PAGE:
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Panic over enterovirus is groundless

June 28, 2013, 23:41 UTC+3
There is nothing to clutch the head in horror, Russia’s chief infection disease specialist said
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MOSCOW, June 28 (Itar-Tass) - The panic over the outbreak of enterovirus diseases is absolutely ungrounded and the situation is within regular seasonal frames, Vladimir Nikiforov, the chief infection disease specialist of the Russian Federal Medical and Biological Agency, told a news conference on Friday.

“There is nothing to clutch the head in horror,” he said. In his words, enteroviral infections are seasonal infectious diseases, and serous meningitis as its type is easily curable.

Another specialist, Natalia Skripchenko of the Research Institute of Children’s Diseases, noted that in up to 85 percent cases of entrovirus infections people develop no symptoms. “Many of us are carriers of this infection, and only in 15 percent of cases there are clinical symptoms,” and only three percent out of these 15 are symptoms of serous meningitis, she said.

Meningitis is inflammation of the protective membranes covering the brain and spinal cord, known collectively as the meninges. The inflammation may be caused by infection with viruses, bacteria, or other mircoorganisms, and less commonly by certain drugs. Meningitis can be life-threatening because of the inflammation's proximity to the brain and spinal cord; therefore, the condition is classified as a medical emergency. The most common symptoms of meningitis are headache and neck stiffness associated with fever, confusion or altered consciousness, vomiting, and an inability to tolerate light (photophobia) or loud noises (phonophobia). Children often exhibit only nonspesific symptoms, such as irritability and drowsiness. To avoid contracting enterovirus meningitis, it is strongly recommended to wash hands, vegetable and fruit and not to swim at improper places.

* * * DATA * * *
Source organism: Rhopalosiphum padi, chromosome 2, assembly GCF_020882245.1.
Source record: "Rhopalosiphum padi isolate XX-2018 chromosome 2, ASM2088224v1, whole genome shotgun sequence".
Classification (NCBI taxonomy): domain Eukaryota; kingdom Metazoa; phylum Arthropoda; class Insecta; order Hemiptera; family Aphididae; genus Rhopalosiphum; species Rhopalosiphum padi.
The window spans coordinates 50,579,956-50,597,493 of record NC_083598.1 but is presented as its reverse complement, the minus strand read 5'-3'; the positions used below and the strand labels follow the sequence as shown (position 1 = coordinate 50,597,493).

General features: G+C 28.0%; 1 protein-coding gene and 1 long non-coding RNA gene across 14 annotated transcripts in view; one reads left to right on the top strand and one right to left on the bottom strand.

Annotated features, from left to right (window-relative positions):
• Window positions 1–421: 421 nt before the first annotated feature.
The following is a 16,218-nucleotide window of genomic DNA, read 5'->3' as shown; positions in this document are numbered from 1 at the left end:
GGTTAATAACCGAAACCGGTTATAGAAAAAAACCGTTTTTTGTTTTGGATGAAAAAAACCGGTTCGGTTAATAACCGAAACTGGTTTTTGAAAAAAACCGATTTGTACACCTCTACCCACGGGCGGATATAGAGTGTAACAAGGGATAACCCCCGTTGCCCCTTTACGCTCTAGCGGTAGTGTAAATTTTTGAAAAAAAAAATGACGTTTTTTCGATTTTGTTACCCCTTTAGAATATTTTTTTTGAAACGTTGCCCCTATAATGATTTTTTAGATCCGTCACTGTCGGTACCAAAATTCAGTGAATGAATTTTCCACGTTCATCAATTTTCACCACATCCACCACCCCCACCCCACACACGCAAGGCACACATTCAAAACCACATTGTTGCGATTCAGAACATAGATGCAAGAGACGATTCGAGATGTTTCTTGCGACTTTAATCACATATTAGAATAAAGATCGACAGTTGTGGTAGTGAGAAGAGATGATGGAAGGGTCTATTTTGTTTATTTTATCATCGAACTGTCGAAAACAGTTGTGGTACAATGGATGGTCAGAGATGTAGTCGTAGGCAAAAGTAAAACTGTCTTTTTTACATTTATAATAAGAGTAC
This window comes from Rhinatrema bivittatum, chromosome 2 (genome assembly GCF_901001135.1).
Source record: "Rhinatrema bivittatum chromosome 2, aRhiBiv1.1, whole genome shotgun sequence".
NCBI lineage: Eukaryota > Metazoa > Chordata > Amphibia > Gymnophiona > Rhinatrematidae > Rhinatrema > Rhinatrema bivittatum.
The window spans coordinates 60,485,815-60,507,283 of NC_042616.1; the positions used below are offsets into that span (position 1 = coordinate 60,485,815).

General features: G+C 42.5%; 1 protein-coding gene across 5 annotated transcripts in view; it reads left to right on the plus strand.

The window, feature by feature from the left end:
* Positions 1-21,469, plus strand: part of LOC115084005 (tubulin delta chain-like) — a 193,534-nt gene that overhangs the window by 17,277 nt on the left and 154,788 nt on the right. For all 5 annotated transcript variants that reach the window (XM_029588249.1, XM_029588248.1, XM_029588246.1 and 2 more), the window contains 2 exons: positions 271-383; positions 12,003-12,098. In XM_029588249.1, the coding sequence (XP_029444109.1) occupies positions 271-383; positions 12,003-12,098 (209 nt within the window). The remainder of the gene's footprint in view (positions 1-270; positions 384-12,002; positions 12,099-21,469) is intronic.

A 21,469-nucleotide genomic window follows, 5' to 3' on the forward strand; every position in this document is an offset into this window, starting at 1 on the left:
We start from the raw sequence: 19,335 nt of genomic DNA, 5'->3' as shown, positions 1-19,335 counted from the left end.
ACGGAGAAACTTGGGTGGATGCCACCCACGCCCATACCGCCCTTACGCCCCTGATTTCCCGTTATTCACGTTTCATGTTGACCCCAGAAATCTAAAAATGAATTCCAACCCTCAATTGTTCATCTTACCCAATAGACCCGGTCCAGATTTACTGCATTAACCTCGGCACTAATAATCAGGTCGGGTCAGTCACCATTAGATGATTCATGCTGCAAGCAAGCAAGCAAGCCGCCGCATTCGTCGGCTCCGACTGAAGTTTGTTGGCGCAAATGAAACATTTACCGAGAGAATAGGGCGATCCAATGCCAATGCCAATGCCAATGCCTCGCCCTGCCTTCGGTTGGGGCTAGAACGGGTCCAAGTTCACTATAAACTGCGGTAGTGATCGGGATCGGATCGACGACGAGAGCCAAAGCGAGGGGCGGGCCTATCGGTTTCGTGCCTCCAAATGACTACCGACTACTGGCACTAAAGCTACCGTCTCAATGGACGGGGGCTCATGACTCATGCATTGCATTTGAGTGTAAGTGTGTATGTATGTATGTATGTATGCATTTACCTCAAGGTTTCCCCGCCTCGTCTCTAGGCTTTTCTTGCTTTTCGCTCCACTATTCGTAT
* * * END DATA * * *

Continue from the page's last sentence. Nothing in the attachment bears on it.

Since early June, outbreaks of enetrovirus infections that might cause meningitis have been registered in various regions of Russia. The disease is especially dangerous for children. The bulk of meningitis cases were reported from Russia’s southern city of Rostov-on-Don, where as many as 185 children contracted the infection in the period from June 3 to June 24. Fifty-five of them were diagnosed as having serous meningitis. One child died. Later, reports about meningitis cases in children came from Astrakhan, the Lipetsk region, Voronezh, Volgograd, Nizhny Novgorod, Kursk, and Moscow. In Moscow, meningitis diagnosis was proved in 40 children.



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